Sarah Goldberg, MD:Although EGFR inhibitors, including afatinib, can be very effective and this patient has a high chase of benefitingand hopefully for a long time—we know that these drugs are not curative and eventually the cancer progresses. And so, at the time of progression, I always have to ask myself, how is the patient doing clinically? Because sometimes on scans we can see tumor progression but the patient’s actually doing quite well still, and if the progression is minimal, we might be able to continue treatment for a period longer. So, that’s really the first question: Do I need to actually switch therapies right then?
So, at the time when I feel that there is clinical progression and I do need to switch treatment, I will plan to get a biopsy of the tumor. And that’s to look for a secondary mutation or the mechanism of resistance. After first- and second-generation EGFR inhibitorsafatinib being a second-generation inhibitor—we do see the development ofT790Min EGFR about half of the time. And so, at that point, we’re able to use a third-generation drug, like osimertinib, which can be very effective for patients.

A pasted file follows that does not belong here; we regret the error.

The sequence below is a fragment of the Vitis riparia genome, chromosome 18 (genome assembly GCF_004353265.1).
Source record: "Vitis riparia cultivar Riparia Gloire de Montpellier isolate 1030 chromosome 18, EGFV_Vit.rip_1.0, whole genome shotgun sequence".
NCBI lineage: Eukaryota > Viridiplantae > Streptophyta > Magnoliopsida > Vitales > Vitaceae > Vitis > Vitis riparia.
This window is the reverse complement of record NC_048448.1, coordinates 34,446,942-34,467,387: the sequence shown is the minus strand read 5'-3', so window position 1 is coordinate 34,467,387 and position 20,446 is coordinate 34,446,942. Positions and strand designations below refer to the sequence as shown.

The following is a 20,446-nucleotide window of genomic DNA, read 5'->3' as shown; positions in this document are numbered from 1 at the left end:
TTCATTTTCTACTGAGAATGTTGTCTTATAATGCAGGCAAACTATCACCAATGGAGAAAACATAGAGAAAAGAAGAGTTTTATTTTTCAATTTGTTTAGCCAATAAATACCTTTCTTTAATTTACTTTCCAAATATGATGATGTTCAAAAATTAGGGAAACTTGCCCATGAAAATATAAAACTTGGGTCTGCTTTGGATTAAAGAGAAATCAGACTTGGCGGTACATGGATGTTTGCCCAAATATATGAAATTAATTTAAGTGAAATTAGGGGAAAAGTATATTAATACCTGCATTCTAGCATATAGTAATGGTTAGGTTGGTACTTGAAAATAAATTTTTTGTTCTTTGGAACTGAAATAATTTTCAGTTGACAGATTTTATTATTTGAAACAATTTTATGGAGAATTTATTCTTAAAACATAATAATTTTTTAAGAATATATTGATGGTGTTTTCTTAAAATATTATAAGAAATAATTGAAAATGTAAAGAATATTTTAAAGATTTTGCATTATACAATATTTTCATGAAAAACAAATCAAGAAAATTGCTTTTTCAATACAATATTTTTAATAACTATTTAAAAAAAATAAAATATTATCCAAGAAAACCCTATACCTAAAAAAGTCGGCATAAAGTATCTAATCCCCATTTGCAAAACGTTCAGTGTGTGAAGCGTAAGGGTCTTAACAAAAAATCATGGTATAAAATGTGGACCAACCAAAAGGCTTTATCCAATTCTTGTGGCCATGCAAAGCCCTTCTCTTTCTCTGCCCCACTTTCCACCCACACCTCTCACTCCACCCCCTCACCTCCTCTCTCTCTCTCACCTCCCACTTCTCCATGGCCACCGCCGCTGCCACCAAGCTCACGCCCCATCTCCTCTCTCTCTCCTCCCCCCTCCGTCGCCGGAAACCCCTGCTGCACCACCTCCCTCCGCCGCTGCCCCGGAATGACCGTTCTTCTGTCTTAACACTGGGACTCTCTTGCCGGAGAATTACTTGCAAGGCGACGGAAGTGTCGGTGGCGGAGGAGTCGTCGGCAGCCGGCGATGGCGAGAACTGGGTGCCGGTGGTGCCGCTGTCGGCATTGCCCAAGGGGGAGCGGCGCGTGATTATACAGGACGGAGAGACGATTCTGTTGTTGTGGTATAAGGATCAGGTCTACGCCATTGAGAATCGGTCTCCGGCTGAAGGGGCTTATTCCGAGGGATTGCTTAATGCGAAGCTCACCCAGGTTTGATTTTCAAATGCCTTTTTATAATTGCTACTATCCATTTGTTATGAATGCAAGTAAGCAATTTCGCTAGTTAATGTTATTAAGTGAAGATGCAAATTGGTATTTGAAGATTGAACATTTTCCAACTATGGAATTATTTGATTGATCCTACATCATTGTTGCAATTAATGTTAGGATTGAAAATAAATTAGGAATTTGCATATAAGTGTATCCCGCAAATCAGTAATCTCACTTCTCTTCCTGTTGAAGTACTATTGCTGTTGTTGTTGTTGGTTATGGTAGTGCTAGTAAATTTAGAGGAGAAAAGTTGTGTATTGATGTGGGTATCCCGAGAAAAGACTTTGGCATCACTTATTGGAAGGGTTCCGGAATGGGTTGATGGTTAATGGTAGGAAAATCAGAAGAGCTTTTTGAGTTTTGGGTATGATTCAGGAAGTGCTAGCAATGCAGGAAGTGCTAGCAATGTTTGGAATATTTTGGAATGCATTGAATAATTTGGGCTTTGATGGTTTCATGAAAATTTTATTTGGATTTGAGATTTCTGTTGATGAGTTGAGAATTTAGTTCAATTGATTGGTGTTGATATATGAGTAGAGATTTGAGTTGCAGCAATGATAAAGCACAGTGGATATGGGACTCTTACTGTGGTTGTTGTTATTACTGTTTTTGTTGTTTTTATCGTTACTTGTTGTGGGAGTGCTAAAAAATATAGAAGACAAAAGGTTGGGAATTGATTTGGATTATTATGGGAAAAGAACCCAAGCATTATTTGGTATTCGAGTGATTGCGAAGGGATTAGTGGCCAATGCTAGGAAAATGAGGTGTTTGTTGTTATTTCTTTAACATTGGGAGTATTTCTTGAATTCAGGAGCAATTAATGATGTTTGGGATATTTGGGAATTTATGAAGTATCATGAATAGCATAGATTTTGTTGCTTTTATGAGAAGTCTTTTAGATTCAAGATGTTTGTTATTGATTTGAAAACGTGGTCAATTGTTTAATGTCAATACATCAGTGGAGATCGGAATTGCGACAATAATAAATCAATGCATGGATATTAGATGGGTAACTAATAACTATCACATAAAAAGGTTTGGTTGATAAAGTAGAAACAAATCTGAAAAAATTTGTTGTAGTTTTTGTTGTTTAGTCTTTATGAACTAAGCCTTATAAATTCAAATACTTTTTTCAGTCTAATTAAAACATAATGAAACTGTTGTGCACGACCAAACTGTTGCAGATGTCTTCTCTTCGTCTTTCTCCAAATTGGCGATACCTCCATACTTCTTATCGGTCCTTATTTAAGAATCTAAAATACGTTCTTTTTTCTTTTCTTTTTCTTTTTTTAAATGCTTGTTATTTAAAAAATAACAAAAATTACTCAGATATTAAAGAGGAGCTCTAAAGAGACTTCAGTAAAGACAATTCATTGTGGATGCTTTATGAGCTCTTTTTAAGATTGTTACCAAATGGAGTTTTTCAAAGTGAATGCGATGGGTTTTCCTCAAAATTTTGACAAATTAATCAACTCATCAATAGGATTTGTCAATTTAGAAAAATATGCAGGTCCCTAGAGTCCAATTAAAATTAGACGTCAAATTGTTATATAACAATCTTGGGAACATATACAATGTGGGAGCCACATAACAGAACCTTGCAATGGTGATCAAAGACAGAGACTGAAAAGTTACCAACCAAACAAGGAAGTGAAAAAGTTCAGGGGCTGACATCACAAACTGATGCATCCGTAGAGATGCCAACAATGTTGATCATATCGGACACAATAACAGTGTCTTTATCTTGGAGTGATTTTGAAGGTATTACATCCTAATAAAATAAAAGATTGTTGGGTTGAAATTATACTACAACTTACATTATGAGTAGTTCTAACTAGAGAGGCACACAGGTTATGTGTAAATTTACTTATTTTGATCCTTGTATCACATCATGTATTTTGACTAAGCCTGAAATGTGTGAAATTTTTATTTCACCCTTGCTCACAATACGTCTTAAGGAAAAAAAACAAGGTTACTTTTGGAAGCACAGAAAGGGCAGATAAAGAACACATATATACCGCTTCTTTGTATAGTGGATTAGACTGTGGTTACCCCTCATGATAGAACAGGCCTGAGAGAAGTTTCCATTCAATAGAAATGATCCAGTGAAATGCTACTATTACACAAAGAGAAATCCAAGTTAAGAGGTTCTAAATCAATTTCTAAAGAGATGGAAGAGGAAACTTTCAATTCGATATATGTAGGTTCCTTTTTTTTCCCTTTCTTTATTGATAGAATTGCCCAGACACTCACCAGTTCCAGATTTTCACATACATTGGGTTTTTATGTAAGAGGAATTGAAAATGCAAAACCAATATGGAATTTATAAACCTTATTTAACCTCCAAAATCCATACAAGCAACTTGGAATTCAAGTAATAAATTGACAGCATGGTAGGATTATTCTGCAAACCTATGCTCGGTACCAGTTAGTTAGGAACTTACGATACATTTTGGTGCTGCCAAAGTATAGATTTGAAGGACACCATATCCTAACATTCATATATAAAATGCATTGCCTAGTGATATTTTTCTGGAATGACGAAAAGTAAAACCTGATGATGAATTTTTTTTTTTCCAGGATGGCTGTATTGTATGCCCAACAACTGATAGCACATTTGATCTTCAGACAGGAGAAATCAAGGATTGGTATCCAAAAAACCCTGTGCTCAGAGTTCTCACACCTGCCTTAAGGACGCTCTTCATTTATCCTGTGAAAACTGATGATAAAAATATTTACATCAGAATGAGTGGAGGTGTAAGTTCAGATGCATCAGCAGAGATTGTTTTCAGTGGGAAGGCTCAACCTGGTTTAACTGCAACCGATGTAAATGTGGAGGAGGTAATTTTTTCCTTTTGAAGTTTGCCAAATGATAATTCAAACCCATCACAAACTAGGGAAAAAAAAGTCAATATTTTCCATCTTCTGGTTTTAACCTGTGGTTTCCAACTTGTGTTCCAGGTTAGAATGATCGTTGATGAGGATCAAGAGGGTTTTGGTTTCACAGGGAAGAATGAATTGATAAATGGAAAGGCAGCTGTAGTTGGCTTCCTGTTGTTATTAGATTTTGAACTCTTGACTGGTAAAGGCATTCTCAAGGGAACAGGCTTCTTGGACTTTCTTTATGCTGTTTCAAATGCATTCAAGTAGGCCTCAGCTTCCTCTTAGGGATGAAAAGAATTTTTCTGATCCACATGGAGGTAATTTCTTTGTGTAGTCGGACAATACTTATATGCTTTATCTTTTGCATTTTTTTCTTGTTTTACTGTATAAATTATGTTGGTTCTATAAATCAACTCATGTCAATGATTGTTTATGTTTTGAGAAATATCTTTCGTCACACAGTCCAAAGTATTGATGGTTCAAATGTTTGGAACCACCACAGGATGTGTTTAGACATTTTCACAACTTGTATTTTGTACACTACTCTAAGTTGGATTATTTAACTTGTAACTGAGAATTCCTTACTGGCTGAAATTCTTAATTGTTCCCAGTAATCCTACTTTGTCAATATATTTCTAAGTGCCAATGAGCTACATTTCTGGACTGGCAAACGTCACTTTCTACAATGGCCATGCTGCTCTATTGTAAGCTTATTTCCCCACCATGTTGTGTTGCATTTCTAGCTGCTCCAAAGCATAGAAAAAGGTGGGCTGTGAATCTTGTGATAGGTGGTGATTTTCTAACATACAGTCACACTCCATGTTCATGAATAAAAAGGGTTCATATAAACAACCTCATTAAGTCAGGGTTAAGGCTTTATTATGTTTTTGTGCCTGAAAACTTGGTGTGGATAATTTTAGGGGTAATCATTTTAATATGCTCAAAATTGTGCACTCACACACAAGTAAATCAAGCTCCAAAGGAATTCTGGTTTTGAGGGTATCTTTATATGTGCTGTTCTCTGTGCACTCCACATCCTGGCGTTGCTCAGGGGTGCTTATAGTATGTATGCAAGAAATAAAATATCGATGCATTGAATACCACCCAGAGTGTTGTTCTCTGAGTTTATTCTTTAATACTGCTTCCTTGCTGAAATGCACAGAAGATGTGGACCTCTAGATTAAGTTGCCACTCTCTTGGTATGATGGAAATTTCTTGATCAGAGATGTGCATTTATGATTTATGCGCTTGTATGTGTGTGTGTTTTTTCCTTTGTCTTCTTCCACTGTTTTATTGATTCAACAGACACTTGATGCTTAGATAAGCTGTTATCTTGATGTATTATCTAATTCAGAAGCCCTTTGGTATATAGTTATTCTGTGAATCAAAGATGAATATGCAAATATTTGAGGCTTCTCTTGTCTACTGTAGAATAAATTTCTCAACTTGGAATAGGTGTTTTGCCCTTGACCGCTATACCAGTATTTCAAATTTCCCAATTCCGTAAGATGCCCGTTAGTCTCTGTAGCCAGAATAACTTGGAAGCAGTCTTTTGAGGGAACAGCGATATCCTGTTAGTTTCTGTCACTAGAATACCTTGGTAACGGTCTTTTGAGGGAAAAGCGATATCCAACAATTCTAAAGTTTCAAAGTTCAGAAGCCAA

I would consider that a standard of care at this point is assessing the tumor forT790Mat the time of resistance. You could do that either by a tumor biopsy of a progressing lesion or you could also consider a plasma biopsy or a liquid biopsy when they do the blood test. Sometimes I do both. So, in a patient who has an easily accessible lesion, I’ll consider a tissue biopsy. If it’s difficult to do that, I’ll get liquid biopsy with blood. They can be complementary, so I’ll sometimes do both. If the blood is negative, I’ll definitely really consider getting a tissue sample because blood can have a false-negative rate. But it’s very important to know if aT790Mis present because osimertinib can be a very effective treatment, and especially ifT790Mis there.
There are other mechanisms of resistance, and there are clinical trials assessing whether a treatment can work for those. But in cases whereT790Mis negative, typically I would consider chemotherapy for patients after progression on a first- or second-generation EGFR inhibitor.
Transcript edited for clarity.